Ephraim P. Glinert's Home Page

Ephraim P. Glinert, Ph.D.

Professor Emeritus of Computer Science
Rensselaer Polytechnic Institute
Troy, NY 12180

For contact information, please see below

This page last modified November 8, 2004

During Spring'02 semester I taught C SCI 4600: The Human-Computer Interface (Spring'02)

All handouts for that course are available right here:

The First Day Handout (including Homework No. 1 -- Due 3/1/02)
Homework No. 2 -- Due 3/22/02

Sign-up instructions for The Presentation from the Scientific Literature
The Schedule of Student Presentations

In-Class Exercise No. 1 -- 1/22/02
In-Class Exercise No. 2 -- 1/29/02
In-Class Exercise No. 3 -- 2/05/02
In-Class Exercise No. 4 -- 2/12/02
In-Class Exercise No. 5 -- 2/26/02
In-Class Exercise No. 6 -- 3/05/02

And here for completeness is a Historical List of the Courses that I Taught at Rensselaer

RESEARCH INTERESTS: Assistive Technologies and Universal Access; Human-Computer Interaction; Multimedia Information Visualization; Groupware for Collaborative and Distance Learning; Visual Programming.

List of Publications
Graduate Students Supervised
Citations in the News Media

A BIT ABOUT ME: I received my PhD in Computer Science from the University of Washington in 1985; the title of my dissertation was ``PICT: Experiments in the Design of Interactive, Graphical Programming Environments.'' Over the years I developed, together with my graduate students, numerous tools and environments for a variety of user communities and applications domains. Here are some examples of projects in which I was involved, all funded by the National Science Foundation:

  • The UnWindows multimodal interface for UNIX users with low vision, a collection of tools written for the X Window System designed to assist visually-impaired users who are not blind interact effectively with a window-based workstation interface. Assistance is provided in two common tasks: locating the mouse pointer on the screen, and selectively magnifying portions of the screen. UnWindows is currently being adapted by Sun Microsystems for inclusion in future releases of their Solaris operating system.

  • The Collaborative Classroom-in-the-Round, whose goal was to explore ways to improve education in software engineering through innovative interactive groupware that supports effective intellectual teamwork via shared displays. This facility, now officially dubbed TR 2015 on campus, is prominently situated in the center of the entrance level of the renovated Troy Building which houses the Institute President's and Provost's offices, and was also featured in Business Week in 1997. An important outcome of this research has been the development of a methodology and tools which allow an individual developer to validate the run-time behavior of CSCW software systems, by integrating a live user into a test session with virtual users whose behavior can be predetermined in a variety of ways.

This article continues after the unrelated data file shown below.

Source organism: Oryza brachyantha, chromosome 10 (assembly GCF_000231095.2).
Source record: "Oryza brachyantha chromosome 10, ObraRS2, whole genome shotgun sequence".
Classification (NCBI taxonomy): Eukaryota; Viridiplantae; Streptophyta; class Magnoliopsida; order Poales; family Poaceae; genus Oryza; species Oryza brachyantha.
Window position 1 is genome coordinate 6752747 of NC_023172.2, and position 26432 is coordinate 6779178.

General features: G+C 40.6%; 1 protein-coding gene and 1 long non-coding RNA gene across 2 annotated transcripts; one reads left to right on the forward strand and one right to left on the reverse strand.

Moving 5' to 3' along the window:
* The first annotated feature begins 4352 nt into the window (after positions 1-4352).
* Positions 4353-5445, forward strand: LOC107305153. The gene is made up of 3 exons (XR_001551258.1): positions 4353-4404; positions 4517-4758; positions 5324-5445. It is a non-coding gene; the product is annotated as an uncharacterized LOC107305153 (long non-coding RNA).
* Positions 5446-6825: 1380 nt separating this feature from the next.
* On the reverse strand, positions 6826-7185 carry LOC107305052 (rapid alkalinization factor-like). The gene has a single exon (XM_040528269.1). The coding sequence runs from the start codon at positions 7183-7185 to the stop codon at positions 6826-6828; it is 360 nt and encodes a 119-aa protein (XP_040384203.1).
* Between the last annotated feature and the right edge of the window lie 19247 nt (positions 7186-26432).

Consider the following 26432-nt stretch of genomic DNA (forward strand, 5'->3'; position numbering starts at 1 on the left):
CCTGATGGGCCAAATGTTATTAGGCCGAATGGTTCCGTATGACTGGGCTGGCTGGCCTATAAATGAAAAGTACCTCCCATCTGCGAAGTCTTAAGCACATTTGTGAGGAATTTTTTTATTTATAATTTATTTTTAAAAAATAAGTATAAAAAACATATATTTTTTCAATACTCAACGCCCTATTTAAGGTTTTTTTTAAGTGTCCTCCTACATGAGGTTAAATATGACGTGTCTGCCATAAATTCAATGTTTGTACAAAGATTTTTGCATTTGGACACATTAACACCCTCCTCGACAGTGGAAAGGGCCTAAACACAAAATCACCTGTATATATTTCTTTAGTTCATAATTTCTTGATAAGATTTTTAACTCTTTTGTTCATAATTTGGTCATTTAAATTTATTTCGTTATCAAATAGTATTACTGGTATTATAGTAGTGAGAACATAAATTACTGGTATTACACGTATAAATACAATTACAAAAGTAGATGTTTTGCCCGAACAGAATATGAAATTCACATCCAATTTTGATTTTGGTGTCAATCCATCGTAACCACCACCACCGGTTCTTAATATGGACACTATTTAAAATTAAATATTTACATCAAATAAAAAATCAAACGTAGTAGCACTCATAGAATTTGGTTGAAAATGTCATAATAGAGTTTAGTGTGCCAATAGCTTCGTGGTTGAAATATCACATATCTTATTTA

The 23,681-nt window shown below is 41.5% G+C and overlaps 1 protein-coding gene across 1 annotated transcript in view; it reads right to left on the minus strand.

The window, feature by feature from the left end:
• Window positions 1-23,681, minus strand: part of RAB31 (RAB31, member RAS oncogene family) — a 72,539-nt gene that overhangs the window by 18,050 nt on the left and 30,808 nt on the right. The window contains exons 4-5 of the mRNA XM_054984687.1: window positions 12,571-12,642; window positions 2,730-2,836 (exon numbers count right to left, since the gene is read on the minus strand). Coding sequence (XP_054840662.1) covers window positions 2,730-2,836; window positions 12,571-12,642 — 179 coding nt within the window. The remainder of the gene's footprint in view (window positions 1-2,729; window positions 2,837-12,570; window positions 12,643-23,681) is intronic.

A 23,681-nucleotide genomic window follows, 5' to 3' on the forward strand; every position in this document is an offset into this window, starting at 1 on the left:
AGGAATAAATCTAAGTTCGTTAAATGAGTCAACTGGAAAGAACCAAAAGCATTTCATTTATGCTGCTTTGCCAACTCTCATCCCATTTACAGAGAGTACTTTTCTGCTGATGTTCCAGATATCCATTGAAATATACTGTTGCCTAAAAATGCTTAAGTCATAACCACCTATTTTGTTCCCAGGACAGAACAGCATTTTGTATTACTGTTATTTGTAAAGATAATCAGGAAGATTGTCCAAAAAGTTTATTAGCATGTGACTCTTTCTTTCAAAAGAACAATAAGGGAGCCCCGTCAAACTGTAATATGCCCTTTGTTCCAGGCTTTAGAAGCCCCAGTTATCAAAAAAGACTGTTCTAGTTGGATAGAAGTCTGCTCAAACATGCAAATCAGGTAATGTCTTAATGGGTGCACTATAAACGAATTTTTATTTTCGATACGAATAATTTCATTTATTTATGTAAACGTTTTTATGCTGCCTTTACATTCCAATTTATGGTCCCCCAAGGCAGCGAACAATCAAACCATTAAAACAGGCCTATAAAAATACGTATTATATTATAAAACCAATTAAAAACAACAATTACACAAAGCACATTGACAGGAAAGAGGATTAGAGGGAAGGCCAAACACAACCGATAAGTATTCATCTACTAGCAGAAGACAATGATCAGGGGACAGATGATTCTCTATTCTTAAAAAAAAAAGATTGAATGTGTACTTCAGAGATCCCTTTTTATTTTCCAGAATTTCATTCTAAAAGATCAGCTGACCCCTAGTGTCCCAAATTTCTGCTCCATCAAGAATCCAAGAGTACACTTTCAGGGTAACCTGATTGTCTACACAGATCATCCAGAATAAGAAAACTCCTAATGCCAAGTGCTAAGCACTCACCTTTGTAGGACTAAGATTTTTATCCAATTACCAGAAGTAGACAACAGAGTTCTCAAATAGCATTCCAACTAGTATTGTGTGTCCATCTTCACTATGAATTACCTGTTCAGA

• High Performance Problem Solving Environment for Optimization and Control of Chemical and Biological Processes, whose goal was to develop both new numerical algorithms and new directions in multimodal interaction--e.g., using audio (nonspeech) output to augment scientific visualizations--in order to allow scientists to effectively explore extremely complex optimization problems relating, for example, to medical applications.
My most recent projects involved work on algorithms to allow computers to identify tunes based on hummed user input (with Rick Kline, now a faculty member at Pace University in New York City), and use of PDAs for new applications focusing on user collaboration and assistive technology.

I have been involved in various ways with the organization of numerous ACM and IEEE conferences. For example, I served as Program Co-Chair for the 1993 IEEE Symposium on Visual Languages (VL'93) in Bergen (Norway), as General Chair of VL'94 in St. Louis, and as General Co-Chair of the 5th ACM International Conference on Multimedia (MULTIMEDIA'97) in Seattle. Earlier this month, I served as General Chair of The 2nd IEEE Symposia on Human-Centric Computing Languages and Environments (HCC'02), which was held September 2-6 in Arlington, VA; both an overview of the Final Program for the symposium and the Detailed Program are available online.

During the period 1991-2001, I served three terms as Chair of ACM's Special Interest Group for Computers and the Physically Handicapped (SIGCAPH), in which capacity I was instrumental in initiating the ACM conference series on assistive technologies (ASSETS). ASSETS'04, the 6th conference in this series, was held October 18-20, 2004, in Atlanta. And SIGCAPH has now been renamed SIGACCESS!

From 9/1/1998 through 8/31/2001, I was on detail from Rensselaer to the National Science Foundation, where I served as Deputy Director of the Information and Intelligent Systems (IIS) Division, and as Program Director for Knowledge and Cognitive Systems (artificial intelligence), Human-Computer Interaction, and Universal Access. As of September 9, 2002, I am once again back at NSF. Here's my current contact information:

Ephraim P. Glinert, Program Director
Human-Computer Interaction and Universal Access
CISE / IIS Division, Room 1125
National Science Foundation
4201 Wilson Boulevard
Arlington, VA 22230

Phone: (703) 292 8930
Fax: (703) 292 9073
E-mail: eglinert @ nsf . gov

Detailed List of Professional Activities

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